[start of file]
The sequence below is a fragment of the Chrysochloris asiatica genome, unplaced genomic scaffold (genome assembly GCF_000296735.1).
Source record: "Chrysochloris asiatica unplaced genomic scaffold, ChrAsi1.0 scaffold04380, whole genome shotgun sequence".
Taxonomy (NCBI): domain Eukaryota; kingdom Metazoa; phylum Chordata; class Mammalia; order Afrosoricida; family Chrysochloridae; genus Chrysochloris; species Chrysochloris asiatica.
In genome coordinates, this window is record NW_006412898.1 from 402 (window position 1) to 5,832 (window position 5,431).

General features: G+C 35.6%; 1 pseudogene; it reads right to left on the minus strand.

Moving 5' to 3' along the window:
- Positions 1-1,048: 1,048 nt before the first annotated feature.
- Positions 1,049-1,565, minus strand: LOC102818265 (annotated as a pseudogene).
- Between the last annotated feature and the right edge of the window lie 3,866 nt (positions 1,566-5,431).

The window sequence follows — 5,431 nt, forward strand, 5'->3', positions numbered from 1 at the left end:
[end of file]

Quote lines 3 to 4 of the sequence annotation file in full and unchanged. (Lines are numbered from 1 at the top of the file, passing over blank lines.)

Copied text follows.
Taxonomy (NCBI): domain Eukaryota; kingdom Metazoa; phylum Chordata; class Mammalia; order Afrosoricida; family Chrysochloridae; genus Chrysochloris; species Chrysochloris asiatica.
In genome coordinates, this window is record NW_006412898.1 from 402 (window position 1) to 5,832 (window position 5,431).